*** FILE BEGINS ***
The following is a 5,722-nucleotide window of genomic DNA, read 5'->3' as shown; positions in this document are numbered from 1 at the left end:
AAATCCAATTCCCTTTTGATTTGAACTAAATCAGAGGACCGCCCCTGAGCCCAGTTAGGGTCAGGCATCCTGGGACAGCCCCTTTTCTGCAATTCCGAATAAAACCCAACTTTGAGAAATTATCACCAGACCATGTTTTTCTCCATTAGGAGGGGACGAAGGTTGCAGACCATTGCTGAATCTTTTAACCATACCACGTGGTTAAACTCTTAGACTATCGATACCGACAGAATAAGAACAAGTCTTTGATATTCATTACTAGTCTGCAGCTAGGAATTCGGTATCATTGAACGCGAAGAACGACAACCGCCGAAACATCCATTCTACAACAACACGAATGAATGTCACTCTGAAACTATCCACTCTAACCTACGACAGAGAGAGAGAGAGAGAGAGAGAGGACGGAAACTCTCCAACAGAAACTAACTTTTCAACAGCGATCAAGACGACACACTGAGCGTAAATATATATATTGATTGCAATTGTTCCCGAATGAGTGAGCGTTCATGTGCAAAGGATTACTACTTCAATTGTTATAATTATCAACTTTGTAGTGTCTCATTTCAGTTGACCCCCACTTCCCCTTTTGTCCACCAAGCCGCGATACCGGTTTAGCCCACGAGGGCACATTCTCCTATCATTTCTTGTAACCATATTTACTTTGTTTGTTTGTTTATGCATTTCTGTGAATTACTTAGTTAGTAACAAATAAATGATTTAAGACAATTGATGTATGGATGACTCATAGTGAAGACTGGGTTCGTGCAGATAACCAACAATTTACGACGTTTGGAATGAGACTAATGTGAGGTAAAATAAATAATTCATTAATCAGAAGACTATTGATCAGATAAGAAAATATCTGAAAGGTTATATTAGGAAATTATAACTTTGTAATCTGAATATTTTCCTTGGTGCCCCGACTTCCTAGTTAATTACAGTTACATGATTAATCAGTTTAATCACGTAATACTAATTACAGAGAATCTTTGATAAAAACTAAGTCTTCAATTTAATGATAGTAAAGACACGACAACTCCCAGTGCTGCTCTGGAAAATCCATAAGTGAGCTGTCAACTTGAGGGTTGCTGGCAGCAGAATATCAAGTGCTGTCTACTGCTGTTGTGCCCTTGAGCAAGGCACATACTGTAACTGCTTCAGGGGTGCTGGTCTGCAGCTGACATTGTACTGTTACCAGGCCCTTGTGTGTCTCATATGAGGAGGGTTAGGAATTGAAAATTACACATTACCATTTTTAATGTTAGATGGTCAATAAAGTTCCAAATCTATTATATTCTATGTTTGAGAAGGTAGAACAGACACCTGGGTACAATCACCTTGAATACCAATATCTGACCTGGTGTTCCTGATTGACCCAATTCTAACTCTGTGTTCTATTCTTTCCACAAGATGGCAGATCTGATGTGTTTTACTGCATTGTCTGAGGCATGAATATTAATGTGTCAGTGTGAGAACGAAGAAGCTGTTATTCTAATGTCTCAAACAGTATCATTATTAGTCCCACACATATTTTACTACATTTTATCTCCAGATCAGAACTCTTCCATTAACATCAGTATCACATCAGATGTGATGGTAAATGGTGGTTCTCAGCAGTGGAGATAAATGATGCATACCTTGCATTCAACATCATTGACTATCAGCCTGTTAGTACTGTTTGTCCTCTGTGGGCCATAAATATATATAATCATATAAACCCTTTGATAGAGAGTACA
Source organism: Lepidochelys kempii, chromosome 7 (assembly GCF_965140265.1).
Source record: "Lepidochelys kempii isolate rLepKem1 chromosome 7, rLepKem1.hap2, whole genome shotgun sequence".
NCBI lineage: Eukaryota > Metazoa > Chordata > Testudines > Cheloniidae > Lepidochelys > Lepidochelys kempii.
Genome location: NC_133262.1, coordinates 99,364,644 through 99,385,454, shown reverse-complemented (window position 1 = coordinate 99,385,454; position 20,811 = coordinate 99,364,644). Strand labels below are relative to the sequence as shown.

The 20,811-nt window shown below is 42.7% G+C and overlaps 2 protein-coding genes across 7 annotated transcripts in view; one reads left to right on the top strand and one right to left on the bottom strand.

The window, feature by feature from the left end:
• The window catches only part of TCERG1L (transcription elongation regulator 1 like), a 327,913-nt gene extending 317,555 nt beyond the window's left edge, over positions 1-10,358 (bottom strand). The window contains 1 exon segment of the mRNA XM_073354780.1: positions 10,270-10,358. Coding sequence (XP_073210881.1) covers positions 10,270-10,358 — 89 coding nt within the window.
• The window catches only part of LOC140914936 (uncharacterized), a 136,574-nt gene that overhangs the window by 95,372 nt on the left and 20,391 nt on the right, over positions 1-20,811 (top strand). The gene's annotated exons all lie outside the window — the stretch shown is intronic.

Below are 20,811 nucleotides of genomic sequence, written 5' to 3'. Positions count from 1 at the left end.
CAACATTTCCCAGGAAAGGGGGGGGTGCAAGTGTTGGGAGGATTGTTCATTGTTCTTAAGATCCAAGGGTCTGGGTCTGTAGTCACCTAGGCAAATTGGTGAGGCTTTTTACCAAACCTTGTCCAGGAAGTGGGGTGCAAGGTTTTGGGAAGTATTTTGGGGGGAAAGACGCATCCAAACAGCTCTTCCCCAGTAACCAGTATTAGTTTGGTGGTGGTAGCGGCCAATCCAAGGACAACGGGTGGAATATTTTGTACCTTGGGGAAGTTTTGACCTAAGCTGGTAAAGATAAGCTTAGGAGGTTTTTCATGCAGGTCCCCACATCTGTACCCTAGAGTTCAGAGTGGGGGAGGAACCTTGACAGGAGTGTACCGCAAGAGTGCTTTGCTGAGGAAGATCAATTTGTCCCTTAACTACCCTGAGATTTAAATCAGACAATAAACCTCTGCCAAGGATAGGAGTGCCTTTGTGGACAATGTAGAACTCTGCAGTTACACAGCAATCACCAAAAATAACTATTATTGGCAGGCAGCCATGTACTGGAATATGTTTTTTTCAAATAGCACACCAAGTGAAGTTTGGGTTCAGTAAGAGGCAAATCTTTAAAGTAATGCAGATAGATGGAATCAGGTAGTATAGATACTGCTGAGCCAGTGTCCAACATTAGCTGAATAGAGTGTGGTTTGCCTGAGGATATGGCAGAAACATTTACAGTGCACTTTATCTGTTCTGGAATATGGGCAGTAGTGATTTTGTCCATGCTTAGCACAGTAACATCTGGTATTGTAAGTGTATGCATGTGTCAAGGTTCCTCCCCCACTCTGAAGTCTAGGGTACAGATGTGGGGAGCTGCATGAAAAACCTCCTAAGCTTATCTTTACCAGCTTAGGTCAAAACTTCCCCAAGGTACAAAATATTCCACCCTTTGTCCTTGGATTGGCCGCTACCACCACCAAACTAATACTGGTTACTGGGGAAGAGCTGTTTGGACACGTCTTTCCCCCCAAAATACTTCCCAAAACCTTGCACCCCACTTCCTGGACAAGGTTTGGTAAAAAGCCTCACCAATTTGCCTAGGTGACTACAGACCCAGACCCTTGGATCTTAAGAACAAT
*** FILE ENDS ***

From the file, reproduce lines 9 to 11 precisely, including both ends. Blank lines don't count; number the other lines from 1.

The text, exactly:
• The window catches only part of TCERG1L (transcription elongation regulator 1 like), a 327,913-nt gene extending 317,555 nt beyond the window's left edge, over positions 1-10,358 (bottom strand). The window contains 1 exon segment of the mRNA XM_073354780.1: positions 10,270-10,358. Coding sequence (XP_073210881.1) covers positions 10,270-10,358 — 89 coding nt within the window.
• The window catches only part of LOC140914936 (uncharacterized), a 136,574-nt gene that overhangs the window by 95,372 nt on the left and 20,391 nt on the right, over positions 1-20,811 (top strand). The gene's annotated exons all lie outside the window — the stretch shown is intronic.

Below are 20,811 nucleotides of genomic sequence, written 5' to 3'. Positions count from 1 at the left end.